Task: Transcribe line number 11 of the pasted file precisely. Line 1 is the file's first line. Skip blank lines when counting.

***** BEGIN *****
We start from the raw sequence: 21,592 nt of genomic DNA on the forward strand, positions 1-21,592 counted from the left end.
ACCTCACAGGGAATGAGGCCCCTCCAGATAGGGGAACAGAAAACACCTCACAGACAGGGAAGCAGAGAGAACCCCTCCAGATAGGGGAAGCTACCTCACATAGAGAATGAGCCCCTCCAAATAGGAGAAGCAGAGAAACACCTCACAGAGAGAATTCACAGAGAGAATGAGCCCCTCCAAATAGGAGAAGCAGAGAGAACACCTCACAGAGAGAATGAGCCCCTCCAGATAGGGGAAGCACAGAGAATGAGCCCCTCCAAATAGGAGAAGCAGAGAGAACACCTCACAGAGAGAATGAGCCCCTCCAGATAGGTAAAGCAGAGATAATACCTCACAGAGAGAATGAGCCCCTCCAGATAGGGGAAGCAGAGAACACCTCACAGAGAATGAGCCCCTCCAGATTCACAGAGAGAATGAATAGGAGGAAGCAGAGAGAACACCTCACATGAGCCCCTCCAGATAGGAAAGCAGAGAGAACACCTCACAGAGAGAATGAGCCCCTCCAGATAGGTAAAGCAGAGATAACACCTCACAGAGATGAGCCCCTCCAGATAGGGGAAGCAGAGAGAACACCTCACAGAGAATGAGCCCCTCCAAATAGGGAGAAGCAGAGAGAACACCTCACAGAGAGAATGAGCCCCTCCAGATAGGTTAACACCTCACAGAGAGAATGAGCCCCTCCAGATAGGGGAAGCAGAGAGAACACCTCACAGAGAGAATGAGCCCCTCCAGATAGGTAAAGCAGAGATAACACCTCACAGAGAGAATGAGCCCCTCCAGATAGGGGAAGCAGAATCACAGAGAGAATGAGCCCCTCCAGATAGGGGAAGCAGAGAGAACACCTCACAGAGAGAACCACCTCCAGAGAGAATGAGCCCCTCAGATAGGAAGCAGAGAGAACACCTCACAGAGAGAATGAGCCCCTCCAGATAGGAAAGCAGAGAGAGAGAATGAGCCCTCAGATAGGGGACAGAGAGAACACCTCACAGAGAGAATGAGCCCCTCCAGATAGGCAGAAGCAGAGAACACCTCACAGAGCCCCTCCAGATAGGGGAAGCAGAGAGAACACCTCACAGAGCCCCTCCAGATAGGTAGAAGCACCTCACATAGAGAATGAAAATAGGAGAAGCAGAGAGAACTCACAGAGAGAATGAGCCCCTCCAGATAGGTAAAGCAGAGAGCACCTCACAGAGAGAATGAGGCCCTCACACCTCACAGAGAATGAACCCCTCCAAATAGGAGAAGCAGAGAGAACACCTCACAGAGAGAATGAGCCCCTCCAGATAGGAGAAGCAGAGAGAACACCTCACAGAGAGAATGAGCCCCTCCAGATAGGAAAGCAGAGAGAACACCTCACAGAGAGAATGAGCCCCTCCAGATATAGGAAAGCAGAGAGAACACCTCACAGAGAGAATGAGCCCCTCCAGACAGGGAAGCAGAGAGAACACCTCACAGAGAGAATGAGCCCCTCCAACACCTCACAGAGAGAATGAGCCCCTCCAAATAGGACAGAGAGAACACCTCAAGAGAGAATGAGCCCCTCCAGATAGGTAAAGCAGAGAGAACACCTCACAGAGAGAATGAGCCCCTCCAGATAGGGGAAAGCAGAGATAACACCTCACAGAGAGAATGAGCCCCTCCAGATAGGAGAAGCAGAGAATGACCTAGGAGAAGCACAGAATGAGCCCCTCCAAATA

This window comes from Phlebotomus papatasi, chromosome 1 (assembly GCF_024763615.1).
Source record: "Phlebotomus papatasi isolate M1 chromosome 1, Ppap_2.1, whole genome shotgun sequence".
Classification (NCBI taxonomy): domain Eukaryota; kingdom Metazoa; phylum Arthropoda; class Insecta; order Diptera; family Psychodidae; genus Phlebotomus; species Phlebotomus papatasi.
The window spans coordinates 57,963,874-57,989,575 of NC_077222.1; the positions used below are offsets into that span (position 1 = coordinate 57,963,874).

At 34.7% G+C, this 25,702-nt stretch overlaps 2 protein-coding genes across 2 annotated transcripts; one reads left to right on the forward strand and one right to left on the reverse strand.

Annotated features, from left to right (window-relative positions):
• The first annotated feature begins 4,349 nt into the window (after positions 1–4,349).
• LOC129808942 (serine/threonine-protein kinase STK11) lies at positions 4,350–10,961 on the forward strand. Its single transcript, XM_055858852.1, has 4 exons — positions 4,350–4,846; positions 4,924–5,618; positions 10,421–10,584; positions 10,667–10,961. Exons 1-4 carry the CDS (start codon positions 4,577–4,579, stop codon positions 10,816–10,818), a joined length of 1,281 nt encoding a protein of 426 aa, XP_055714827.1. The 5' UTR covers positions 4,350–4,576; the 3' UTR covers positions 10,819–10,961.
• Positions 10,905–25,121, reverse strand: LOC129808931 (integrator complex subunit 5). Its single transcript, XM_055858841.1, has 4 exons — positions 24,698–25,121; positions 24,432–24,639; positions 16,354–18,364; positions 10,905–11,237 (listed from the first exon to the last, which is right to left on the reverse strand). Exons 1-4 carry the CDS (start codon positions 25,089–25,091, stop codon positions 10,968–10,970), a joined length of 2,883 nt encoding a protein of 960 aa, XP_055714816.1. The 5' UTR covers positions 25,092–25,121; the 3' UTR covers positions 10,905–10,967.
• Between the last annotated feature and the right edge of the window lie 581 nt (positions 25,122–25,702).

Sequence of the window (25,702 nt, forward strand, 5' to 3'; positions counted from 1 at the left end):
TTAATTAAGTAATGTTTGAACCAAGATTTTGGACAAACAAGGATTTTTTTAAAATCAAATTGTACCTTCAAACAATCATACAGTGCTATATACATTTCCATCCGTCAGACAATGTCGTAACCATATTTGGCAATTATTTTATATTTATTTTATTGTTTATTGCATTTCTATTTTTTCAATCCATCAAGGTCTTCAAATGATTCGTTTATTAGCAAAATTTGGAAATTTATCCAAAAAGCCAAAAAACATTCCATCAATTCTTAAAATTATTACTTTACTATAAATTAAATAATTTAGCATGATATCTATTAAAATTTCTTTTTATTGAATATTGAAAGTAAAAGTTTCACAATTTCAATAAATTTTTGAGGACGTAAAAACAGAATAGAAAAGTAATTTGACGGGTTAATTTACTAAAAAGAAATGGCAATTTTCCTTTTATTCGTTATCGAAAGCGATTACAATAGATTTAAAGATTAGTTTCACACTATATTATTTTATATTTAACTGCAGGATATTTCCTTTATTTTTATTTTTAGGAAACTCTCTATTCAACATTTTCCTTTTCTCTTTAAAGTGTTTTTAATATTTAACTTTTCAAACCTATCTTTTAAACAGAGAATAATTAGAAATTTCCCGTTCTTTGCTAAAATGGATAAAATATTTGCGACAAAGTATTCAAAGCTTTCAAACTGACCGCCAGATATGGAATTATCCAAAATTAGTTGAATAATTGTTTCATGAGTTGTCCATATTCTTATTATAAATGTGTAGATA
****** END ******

• Positions 10,905–25,121, reverse strand: LOC129808931 (integrator complex subunit 5). Its single transcript, XM_055858841.1, has 4 exons — positions 24,698–25,121; positions 24,432–24,639; positions 16,354–18,364; positions 10,905–11,237 (listed from the first exon to the last, which is right to left on the reverse strand). Exons 1-4 carry the CDS (start codon positions 25,089–25,091, stop codon positions 10,968–10,970), a joined length of 2,883 nt encoding a protein of 960 aa, XP_055714816.1. The 5' UTR covers positions 25,092–25,121; the 3' UTR covers positions 10,905–10,967.